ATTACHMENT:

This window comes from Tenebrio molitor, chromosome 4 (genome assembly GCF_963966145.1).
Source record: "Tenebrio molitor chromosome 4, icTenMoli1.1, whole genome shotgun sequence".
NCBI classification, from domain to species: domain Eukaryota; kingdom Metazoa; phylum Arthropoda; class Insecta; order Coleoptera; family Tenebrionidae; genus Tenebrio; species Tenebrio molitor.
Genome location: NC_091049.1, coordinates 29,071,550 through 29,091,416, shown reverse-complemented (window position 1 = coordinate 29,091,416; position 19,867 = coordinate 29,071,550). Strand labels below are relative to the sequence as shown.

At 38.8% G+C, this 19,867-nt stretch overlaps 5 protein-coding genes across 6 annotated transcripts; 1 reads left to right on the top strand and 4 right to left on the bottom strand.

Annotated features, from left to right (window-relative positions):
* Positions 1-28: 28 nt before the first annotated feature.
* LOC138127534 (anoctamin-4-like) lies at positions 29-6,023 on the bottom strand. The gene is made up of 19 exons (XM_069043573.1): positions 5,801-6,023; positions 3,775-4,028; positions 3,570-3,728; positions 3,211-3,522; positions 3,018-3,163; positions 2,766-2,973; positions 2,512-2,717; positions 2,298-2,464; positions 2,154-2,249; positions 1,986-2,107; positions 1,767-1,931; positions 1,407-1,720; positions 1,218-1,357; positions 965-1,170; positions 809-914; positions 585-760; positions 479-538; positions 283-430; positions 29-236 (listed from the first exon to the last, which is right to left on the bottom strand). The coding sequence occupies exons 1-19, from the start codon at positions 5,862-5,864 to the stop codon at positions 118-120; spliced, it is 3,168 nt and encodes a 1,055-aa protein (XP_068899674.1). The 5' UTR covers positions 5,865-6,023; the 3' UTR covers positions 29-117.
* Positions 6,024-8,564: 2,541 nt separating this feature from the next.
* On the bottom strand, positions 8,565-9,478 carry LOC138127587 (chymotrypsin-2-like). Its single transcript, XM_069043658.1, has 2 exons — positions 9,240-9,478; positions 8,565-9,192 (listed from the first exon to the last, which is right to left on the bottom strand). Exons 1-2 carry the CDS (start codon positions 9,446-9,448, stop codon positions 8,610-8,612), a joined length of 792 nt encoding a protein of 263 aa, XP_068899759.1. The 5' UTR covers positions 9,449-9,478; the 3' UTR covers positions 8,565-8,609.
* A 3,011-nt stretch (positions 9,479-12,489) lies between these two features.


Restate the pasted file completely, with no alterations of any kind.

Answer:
This window comes from Tenebrio molitor, chromosome 4 (genome assembly GCF_963966145.1).
Source record: "Tenebrio molitor chromosome 4, icTenMoli1.1, whole genome shotgun sequence".
NCBI classification, from domain to species: domain Eukaryota; kingdom Metazoa; phylum Arthropoda; class Insecta; order Coleoptera; family Tenebrionidae; genus Tenebrio; species Tenebrio molitor.
Genome location: NC_091049.1, coordinates 29,071,550 through 29,091,416, shown reverse-complemented (window position 1 = coordinate 29,091,416; position 19,867 = coordinate 29,071,550). Strand labels below are relative to the sequence as shown.

At 38.8% G+C, this 19,867-nt stretch overlaps 5 protein-coding genes across 6 annotated transcripts; 1 reads left to right on the top strand and 4 right to left on the bottom strand.

Annotated features, from left to right (window-relative positions):
* Positions 1-28: 28 nt before the first annotated feature.
* LOC138127534 (anoctamin-4-like) lies at positions 29-6,023 on the bottom strand. The gene is made up of 19 exons (XM_069043573.1): positions 5,801-6,023; positions 3,775-4,028; positions 3,570-3,728; positions 3,211-3,522; positions 3,018-3,163; positions 2,766-2,973; positions 2,512-2,717; positions 2,298-2,464; positions 2,154-2,249; positions 1,986-2,107; positions 1,767-1,931; positions 1,407-1,720; positions 1,218-1,357; positions 965-1,170; positions 809-914; positions 585-760; positions 479-538; positions 283-430; positions 29-236 (listed from the first exon to the last, which is right to left on the bottom strand). The coding sequence occupies exons 1-19, from the start codon at positions 5,862-5,864 to the stop codon at positions 118-120; spliced, it is 3,168 nt and encodes a 1,055-aa protein (XP_068899674.1). The 5' UTR covers positions 5,865-6,023; the 3' UTR covers positions 29-117.
* Positions 6,024-8,564: 2,541 nt separating this feature from the next.
* On the bottom strand, positions 8,565-9,478 carry LOC138127587 (chymotrypsin-2-like). Its single transcript, XM_069043658.1, has 2 exons — positions 9,240-9,478; positions 8,565-9,192 (listed from the first exon to the last, which is right to left on the bottom strand). Exons 1-2 carry the CDS (start codon positions 9,446-9,448, stop codon positions 8,610-8,612), a joined length of 792 nt encoding a protein of 263 aa, XP_068899759.1. The 5' UTR covers positions 9,449-9,478; the 3' UTR covers positions 8,565-8,609.
* A 3,011-nt stretch (positions 9,479-12,489) lies between these two features.